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Like many of you, I'd hoped that with the mountain of evidence and testimony provided, the Doctors and Dentists Review Body would have seen fit to show its 'independence' and not simply become the Government's mouthpiece giving old bad ideas a new rubber-stamp.
I say that as the co-chair of the BMA junior doctors committee, but I say it also as a doctor who, quite simply, couldn’t have made the choices I have about my career under the proposed new system.Those choices help me be the best doctor I can for my patients. Without them, I would be diminished and so too would the care I could offer them.It goes to the heart of why we have been working so hard on negotiating a new contract. Junior doctors work long hours and take high-risk clinical decisions. In return, they need stability.The safeguards against tired doctors, the basic quality-of-life issues that workers in other fields take for granted, it was all about creating a backdrop of stability to a working life that is inevitably full of unstable, uncertain and demanding clinical situations. We weren’t asking the Government to make medicine easier, we were asking for basic protections in our working life that enabled us to practise medicine to the best of our abilities.Stability isn't simply about pay but it is an important factor. In my medical career to date I have been a hospital medical registrar, a PhD student and now a public health registrar. I have worked full-time and less-than-full-time, and over the last ten years have made tough choices in order to achieve the relative pay stability needed to live my life. This is why the idea of 'flexible pay premia', coined by the DDRB, and to be reviewed annually by the Government, fills me with anger. It sweeps the stability right away.A one year pay increase designed to entice junior doctors to a speciality or region and then removed when the 'hard to recruit' badge is lost, removes that very stability of predicting your pay cheque from one job to the next.It also makes a mockery of the exceedingly complicated real-life factors doctors weigh up when deciding which specialty and in which region to train. To be clear, we’re professionals and we give everything we can to our patients, even if our career choices, financial assumptions and chance to find somewhere decent to live have all been thrown askew. But why does the Government, and now the DDRB, seek to distract and demoralise us from our work in this way?The changes proposed in the DDRB recommendations will affect junior doctors in many different ways and over the next days we will bring you a series of opinion pieces written by doctors working in different specialties up and down the country. This is a critical time for our profession. We want to know what you think about these recommendations and how they will impact you, so do please continue to contact Andrew and myself at [email protected] or tweet @DrKittyMohan and @DrACollier.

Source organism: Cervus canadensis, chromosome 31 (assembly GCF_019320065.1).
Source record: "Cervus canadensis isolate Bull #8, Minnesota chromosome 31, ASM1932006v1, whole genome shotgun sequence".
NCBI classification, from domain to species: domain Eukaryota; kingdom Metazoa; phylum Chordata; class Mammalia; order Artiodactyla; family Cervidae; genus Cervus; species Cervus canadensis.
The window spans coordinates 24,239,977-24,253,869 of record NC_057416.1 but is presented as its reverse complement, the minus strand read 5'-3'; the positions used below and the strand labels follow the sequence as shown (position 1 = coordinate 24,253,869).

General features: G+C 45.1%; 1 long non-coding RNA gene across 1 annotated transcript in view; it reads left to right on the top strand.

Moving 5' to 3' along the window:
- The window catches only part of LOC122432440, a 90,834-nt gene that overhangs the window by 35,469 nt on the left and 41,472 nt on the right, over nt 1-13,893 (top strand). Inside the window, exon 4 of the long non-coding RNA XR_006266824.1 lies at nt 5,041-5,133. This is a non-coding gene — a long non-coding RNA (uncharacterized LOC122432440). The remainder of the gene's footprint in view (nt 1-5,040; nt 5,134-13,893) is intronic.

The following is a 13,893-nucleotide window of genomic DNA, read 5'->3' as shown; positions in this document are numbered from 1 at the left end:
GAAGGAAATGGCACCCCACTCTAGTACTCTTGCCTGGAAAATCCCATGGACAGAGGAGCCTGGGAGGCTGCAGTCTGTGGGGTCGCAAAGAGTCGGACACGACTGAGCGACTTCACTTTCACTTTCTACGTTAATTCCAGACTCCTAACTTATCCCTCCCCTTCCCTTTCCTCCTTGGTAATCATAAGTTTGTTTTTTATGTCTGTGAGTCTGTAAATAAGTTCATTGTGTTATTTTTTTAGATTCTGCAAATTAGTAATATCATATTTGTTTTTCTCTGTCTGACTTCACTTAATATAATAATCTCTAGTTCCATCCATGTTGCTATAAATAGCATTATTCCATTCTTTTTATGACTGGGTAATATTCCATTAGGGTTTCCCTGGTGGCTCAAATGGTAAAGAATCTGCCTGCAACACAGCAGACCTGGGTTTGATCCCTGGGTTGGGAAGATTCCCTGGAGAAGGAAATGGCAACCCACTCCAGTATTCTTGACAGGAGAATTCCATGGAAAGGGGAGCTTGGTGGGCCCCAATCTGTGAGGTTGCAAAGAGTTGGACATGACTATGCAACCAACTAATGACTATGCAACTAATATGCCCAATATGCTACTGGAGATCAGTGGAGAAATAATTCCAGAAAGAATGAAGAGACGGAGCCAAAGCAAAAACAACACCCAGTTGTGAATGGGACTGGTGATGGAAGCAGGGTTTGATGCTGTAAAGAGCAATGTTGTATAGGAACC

Read foundation 1 doctor Melody Redman's blog on the DDRB recommendations
Visit the BMA website for more information and updates on junior and consultants contract
You know what we think - it's all over social media - so what to do?
If these recommendations are finalised, I am going to migrate to Australia. And I'm fairly confident that a lot of doctors will as well.